For my part I have been hosting lead generation training via Zoom webinars and last week alone I presented to around three hundred advisers.
But training and personal development is one thing; what is important more than anything right now is a sense of Community.
As more and more social platforms have emerged since 2004, IFAs have repeatedly been sold the idea that social media will attract new clients to them by magic. In fact, my own research suggests that fewer than 5% of advisers in the UK can rely on their social media activities to attract clients. But what has emerged is that IFAs get more value from social platforms when networking with each other rather than when using it to attract professional introducers and new clients.
Most IFAs rarely attract new clients with social media for one main reason – they don’t have a formal social media plan which seeks to engage with their ideal client avatar. And there is still a sizeable percentage of advisers whose compliance regime is stuck in the ark, thus restricting any meaningful use of social media which most other industries and professions enjoy. I also work in the Pharma industry and even they are now realising that online engagement between doctors, influencers, drug companies and indeed patients is now a normal part of business life.
What is bizarre amongst UK financial advice firms is the wildly different approaches taken towards compliance and social media – with more enlightened firms being completely relaxed about what their advisers use it for, coupled with random sampling of posts – to firms that won’t allow their advisers to even post about their favourite football team without it being approved first.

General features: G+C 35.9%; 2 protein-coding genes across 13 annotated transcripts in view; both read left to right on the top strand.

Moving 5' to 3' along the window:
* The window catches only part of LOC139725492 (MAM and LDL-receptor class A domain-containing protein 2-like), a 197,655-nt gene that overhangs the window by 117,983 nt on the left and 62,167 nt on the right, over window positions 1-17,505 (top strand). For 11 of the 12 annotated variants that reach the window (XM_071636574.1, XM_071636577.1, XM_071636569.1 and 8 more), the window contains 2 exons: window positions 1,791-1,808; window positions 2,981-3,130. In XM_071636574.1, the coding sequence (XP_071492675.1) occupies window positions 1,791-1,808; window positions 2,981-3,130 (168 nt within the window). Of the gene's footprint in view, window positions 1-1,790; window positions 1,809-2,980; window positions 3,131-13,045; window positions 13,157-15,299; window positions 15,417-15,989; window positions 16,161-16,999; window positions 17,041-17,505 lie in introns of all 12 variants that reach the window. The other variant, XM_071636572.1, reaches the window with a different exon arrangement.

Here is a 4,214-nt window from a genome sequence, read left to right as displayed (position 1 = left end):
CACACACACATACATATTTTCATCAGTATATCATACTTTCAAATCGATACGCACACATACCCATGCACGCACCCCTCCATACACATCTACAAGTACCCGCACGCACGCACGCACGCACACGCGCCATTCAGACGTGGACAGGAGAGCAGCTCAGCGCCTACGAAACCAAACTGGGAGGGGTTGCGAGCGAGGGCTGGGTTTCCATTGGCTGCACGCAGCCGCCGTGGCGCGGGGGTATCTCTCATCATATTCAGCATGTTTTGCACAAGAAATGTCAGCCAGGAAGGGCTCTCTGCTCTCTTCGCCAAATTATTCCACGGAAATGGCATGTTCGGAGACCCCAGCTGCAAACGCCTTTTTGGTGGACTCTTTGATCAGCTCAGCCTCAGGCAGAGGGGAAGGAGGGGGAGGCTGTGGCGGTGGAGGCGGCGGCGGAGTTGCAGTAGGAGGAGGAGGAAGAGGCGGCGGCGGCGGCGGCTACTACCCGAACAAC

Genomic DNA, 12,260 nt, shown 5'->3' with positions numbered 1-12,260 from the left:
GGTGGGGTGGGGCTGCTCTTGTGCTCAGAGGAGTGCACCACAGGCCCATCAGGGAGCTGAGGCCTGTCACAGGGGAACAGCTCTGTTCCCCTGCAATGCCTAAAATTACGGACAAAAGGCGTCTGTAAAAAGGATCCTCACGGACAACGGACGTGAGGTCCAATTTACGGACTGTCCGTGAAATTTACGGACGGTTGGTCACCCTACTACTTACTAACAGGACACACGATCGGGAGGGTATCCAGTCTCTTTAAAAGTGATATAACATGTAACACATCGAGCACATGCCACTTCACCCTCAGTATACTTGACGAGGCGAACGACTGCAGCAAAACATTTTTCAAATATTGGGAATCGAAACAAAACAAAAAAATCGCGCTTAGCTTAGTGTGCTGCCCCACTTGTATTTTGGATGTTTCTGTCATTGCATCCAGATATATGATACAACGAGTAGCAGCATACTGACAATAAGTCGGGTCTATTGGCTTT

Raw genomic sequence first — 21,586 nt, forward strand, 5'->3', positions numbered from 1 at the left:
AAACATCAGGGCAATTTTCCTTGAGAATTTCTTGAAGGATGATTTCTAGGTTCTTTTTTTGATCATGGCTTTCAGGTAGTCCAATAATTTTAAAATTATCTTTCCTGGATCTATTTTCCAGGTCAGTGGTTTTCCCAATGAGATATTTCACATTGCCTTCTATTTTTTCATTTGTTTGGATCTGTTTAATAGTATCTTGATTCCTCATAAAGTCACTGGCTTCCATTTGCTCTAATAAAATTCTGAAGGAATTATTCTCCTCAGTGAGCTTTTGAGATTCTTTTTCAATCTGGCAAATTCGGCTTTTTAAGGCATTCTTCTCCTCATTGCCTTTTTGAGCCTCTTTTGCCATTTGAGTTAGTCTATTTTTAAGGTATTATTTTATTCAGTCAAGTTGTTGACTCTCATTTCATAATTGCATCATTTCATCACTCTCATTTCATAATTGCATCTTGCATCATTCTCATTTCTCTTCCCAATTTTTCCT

In the meantime, social media has been at its most valuable amongst financial advisers when used to grow community. That said there is still a hard-core group of financial advisers who use online communities to do the exact opposite, and who relish in criticising and attacking other adviser’s business models – and often business models that are successful by any measure.
This must stop if the profession has any hope of uniting in a way that enhances the perceived value of obtaining professional financial advice – which, let’s be honest will be increasingly important as we work our way through the current Coronavirus pandemic.
To their credit, the majority of IFAs in the LifeTalk community on Facebook have stepped up to the mark and are freely sharing ideas, experiences and expertise around how best to support clients during this challenging period.
Community matters, and played right will be the ultimate vehicle for promoting and marketing the value provided by the profession.
Philip Calvert is an author, speaker and marketing consultant to financial advisers